The new fiscal year begins Oct. 1.
In recent weeks, staff at the cities of Kissimmee, St. Cloud and Osceola County have been busy finalizing figures to bring before council and commission boards for approval.
Crafting budgets is a year-round process that typically begins in January. By the time local leaders approve a final budget, it has already gone through months of meetings, workshops and tentative drafts.
All three governments avoided raising the mileage rate this year, an equation used to determine how much residents pay in property taxes.
Because budgets can be lengthy and confusing, we’ve highlighted some key aspects of fiscal year 2018-19 for Osceola County, Kissimmee and St. Cloud – and a state mandate that has made a major impact on all of them.
City of Kissimmee
The Kissimmee Commission approved a 2019 budget of $187.5 million, including: Money to help secure a new air traffic control tower at Kissimmee Gateway Airport. The airport has acquired significant property since the current air traffic control tower was built in the 1990s, and it’s too small now to serve the airport’s needs.
But traffic control towers aren’t cheap and the Federal Aviation Association seldom awards grants to airports that already have a tower in place, according to City Manager Mike Steigerwald.
The city set aside $30,000 this year to hire a federal lobbyist in hopes of getting the tower and improving economic development opportunities at the airport.
New downtown Kissimmee bus circulator service coming soon. The city is partnering with LYNX to offer a free downtown bus circulator beginning in January. The system will be like the LYNX Lymmo system in downtown Orlando, with a fixed route and buses that can seat about 20 to 25 people, according to Kissimmee Public Information Officer Melissa Zayas-Moreno.
The city set aside $30,000 in the Development Services’ budget for five wrappings that will adorn the buses once the program begins.
The city’s Development Services department also has $50,000 budgeted for pedestrian and trail improvements within the city.
Kissimmee still exploring Civic Center renovations. Funds have already been spent on a study earlier this year to explore the feasibility of converting the Kissimmee Civic Center into a performing arts center. After the study was complete, city commissioners decided to move forward with more project planning, with the help of the County Commission.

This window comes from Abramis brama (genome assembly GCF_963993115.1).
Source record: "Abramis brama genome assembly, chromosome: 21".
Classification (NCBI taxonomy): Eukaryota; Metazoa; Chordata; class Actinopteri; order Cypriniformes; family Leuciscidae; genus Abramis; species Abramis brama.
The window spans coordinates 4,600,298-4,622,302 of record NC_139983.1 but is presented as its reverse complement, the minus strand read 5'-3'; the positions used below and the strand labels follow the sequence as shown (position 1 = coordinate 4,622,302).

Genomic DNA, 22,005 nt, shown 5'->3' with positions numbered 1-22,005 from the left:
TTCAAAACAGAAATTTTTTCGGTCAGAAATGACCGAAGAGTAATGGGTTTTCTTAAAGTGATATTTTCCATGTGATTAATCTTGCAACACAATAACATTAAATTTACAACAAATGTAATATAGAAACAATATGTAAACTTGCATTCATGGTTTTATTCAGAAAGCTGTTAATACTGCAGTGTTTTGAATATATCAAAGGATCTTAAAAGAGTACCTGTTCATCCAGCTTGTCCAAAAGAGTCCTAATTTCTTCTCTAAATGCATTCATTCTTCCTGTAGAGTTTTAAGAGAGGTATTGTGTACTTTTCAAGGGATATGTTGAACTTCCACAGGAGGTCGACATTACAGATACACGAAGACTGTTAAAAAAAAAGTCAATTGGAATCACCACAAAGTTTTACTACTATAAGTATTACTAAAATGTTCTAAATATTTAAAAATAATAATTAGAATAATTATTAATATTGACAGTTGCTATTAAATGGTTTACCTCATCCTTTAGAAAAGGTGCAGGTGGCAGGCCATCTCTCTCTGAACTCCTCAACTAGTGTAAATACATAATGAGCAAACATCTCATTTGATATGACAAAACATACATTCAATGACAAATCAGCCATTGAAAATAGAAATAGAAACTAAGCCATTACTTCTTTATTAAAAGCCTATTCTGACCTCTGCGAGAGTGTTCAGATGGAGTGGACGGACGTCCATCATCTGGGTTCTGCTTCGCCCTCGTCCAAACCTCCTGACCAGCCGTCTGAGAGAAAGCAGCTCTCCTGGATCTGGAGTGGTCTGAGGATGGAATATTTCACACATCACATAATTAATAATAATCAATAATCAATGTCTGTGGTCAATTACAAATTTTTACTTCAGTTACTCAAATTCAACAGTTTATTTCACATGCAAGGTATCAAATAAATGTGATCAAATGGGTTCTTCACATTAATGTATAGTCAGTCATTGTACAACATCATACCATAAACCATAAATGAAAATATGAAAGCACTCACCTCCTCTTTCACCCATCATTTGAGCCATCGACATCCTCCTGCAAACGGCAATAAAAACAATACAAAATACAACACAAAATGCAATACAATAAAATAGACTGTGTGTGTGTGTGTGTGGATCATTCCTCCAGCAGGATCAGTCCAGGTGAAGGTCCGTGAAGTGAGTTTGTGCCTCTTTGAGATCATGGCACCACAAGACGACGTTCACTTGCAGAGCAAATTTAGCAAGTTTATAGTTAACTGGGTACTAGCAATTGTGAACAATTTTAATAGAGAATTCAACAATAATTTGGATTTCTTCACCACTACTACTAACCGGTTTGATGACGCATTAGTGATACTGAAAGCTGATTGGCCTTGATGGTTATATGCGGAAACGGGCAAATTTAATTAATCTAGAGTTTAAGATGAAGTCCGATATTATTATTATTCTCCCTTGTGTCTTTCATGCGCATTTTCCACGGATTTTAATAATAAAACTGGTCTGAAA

The county will now help pay for the renovation through tourism development taxes, and the city has budgeted $160,000 on roof repairs at the Civic Center in the meantime. Once the renovation is complete, the non-profit group Osceola Arts – operated by County Commissioner Brandon Arrington – has volunteered to oversee the facility’s operations.
St. Cloud is the last of the three municipalities to adopt its final fiscal year budget. The City Council is set to do so tonight. St. Cloud’s budget this year topped just over $152 million.
Some highlights include:
Higher wages for city employees. St. Cloud city employees will see a 4.86 percent salary increase to reflect findings in a recent independent salary study. The estimated cost to implement the raises is $1.5 million. Non-union employees will see a 2 percent cost of living salary increase.
Over 30 new city employees hired. Thirty-four new city employees were hired this year. Many were clustered in public safety, including 14 at the St. Cloud Police Department and six at St. Cloud Fire Rescue. The total cost for these new positions is $1.8 million.
Osceola County Commission
The county adopted a fiscal year budget of $1.17 billion earlier this month.
Some highlights include:
$9 million for road resurfacing. The adopted budget includes funding to resurface 122 miles of road, with district 3 receiving the greatest share at just over 48 miles.
Approximately $2.9 million for environmental and engineering processes (PD&E study) to determine impacts associated with improvements to Neptune and Simpson roads. The county is funding the existing PD&E Study using Mobility Fees collected from developers, and has also applied for a federal grant, which could fund most of the project.
Approximately $3.3 million in Tourist Development Tax funds for improvements to Osceola Heritage Park.
The state SRO mandate
Local officials across Florida grappled with an unusual budget challenge this year, thanks to a partially unfunded mandate implemented by the state legislature following a Feb. 14 school shooting in Parkland, Florida.
The new law requires a school resource officer (SRO) at every public and charter school – and two at every high school.
In Kissimmee, 12 out of 13 new police positions were hired to meet the SRO mandate at a cost of $784,538.
St. Cloud also saw a major hiring uptick in its police department with 14 new hires for the 2019 fiscal year.
The Osceola County Sheriff’s Office also hired dozens of new law enforcement officials.